Left vs Right
While sleeping on your side lets you avoid the adverse effects of supine sleep (on your back), there are some notable differences between how your body reacts to sleeping on your left or right side.
When sleeping on your left side, there is increased pressure (and strain) on the heart from the weight of the lungs resting against it. Having pressure against your kidneys from left side sleeping can increase your need to urinate at night, interrupting your sleep and negatively affecting your REM cycles.
As a right-side sleeper, gravity shifting your internal organs in the other direction and you face the possible issue of decreased lung volume, which may cause shallow breathing or even strains on your cardiovascular system by compromising your blood oxygen levels.
Sleeping on only one side can be detrimental too, because the body shifts and adjusts to your sleep position over time, which can cause hip or spine curvature issues, so don’t be afraid to flip flop every once in a while!
It might sound like there’s no good way to sleep without hurting yourself but rest assured (see what I did there?) that side sleeping is the best sleep position — it has benefits drastically outweigh the unlikely negatives.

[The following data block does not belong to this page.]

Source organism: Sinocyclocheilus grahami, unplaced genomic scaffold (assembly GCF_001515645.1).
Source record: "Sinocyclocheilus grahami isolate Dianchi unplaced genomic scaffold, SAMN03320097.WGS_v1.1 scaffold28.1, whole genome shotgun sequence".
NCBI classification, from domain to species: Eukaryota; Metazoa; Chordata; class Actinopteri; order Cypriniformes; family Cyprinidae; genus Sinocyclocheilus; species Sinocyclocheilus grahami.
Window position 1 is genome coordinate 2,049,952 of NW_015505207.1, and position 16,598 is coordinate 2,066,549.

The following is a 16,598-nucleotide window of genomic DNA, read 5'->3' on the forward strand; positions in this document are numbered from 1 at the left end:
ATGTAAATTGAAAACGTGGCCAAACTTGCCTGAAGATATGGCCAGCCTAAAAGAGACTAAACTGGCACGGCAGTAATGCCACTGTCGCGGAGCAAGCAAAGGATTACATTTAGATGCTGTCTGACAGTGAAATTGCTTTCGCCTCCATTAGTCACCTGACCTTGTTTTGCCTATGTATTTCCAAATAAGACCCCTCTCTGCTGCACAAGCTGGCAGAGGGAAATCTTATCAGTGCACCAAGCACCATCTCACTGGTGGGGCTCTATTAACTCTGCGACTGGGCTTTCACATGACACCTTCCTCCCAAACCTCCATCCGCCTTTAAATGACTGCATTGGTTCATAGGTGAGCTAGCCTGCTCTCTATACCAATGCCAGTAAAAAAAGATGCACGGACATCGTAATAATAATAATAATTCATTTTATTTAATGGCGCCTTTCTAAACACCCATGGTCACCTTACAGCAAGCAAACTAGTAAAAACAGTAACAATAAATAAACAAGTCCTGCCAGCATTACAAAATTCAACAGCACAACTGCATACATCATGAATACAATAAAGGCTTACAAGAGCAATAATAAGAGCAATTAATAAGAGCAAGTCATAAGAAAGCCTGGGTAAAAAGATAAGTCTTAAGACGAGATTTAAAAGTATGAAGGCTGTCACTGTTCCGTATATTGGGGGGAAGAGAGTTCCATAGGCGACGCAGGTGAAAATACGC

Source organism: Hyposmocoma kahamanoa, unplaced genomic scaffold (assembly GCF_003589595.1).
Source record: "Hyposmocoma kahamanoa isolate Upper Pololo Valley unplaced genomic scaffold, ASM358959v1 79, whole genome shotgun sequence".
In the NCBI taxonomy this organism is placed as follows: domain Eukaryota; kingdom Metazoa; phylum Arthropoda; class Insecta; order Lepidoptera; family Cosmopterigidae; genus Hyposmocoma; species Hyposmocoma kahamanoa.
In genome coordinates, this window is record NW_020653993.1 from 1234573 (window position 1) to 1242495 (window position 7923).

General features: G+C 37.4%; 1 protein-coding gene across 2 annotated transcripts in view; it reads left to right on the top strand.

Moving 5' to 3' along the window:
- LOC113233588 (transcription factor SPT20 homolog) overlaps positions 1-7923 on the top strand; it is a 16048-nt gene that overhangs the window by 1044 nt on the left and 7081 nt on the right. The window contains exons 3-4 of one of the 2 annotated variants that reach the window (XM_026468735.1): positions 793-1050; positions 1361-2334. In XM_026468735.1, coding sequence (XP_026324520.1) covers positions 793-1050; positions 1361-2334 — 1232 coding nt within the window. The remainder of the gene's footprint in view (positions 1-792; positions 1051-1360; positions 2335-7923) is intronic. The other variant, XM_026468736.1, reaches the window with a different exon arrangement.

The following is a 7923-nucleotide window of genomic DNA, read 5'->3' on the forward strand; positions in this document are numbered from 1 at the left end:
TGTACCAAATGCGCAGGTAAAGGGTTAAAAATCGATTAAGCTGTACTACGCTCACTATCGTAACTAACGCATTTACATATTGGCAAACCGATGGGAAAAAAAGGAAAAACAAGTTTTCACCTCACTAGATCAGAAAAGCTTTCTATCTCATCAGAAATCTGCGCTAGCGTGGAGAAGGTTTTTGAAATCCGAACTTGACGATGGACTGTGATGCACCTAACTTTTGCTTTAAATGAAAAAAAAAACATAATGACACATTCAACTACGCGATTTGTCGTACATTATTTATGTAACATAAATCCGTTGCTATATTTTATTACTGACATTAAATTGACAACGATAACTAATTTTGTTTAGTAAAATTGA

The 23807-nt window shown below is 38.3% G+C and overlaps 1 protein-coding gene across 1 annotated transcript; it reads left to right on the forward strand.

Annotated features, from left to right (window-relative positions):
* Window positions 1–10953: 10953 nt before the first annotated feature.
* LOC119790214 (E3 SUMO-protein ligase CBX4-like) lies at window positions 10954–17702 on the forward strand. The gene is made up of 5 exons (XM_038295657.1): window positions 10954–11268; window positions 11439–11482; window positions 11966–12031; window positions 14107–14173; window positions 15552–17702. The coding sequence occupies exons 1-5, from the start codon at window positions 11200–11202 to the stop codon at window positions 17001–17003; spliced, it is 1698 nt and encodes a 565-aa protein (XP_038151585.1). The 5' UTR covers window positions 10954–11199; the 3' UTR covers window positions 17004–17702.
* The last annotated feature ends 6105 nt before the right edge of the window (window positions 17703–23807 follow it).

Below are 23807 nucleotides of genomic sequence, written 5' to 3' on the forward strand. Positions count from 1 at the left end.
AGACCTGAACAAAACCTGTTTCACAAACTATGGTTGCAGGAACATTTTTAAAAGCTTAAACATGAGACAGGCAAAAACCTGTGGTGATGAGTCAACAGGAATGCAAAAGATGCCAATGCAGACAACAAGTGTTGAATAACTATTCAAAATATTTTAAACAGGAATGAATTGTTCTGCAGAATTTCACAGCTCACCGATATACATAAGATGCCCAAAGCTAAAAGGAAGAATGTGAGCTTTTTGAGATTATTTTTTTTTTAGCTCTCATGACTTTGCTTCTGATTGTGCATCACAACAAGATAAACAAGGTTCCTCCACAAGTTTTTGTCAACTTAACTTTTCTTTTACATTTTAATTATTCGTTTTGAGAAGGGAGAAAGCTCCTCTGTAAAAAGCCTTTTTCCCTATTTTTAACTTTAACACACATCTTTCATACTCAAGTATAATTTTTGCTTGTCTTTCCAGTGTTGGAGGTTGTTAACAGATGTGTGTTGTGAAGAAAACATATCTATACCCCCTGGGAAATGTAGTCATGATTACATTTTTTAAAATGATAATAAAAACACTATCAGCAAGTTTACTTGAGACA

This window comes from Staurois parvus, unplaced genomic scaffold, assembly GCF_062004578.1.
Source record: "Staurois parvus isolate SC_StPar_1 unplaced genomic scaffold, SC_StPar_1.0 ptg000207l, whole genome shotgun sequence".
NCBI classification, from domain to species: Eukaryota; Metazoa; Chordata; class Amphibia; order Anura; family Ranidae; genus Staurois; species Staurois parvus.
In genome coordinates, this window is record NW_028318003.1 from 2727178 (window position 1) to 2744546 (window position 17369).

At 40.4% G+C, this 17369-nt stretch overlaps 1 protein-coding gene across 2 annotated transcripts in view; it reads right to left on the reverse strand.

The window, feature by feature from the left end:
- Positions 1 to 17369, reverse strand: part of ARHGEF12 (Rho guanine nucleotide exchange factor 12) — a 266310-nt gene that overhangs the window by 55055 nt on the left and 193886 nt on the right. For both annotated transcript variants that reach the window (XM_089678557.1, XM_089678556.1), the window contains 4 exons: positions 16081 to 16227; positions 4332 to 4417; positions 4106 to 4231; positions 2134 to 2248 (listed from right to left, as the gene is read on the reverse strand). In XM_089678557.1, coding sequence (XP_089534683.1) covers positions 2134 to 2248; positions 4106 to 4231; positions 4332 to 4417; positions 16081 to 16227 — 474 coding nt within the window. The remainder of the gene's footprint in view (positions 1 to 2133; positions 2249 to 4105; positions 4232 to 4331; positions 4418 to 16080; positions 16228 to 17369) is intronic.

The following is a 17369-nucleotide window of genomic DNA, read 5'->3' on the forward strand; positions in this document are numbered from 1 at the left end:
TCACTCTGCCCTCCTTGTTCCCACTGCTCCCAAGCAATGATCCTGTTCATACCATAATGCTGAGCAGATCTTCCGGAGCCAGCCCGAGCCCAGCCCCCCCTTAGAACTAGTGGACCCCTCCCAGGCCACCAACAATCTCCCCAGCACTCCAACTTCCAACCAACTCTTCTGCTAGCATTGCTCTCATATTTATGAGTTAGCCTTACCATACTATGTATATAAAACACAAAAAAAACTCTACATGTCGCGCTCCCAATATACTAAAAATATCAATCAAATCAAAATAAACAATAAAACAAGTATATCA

Side Sleeping is #1 — Here’s Why!
Sleeping on your side is the best sleep position because of these numerous benefits:
- Your spine’s naturally-occurring curvature is supported, which can help reduce neck and back pain. When you lay on your side, you’re not putting pressure on your spine to align with anything other than your body’s normal shape. This makes it the best sleeping position for lower back pain.
- Without the additional weight of your neck and throat tissues weighing down on your esophagus, you’ll reduce your snoring and your risk of developing sleep apnea. This allows you (and your partner) to sleep through the night easier!
- Left-side sleeping may help minimize acid reflux disease and, if you’re pregnant, improve circulation to the fetus.
- This is one of the best couple sleeping positions — you not only get to spoon when you’re both on your sides, but you won’t have to fight for space on the bed!
- Sleeping on your side with a proper pillow (one that supports your neck) will help you to reduce neck strain, especially if you’re prone to headaches.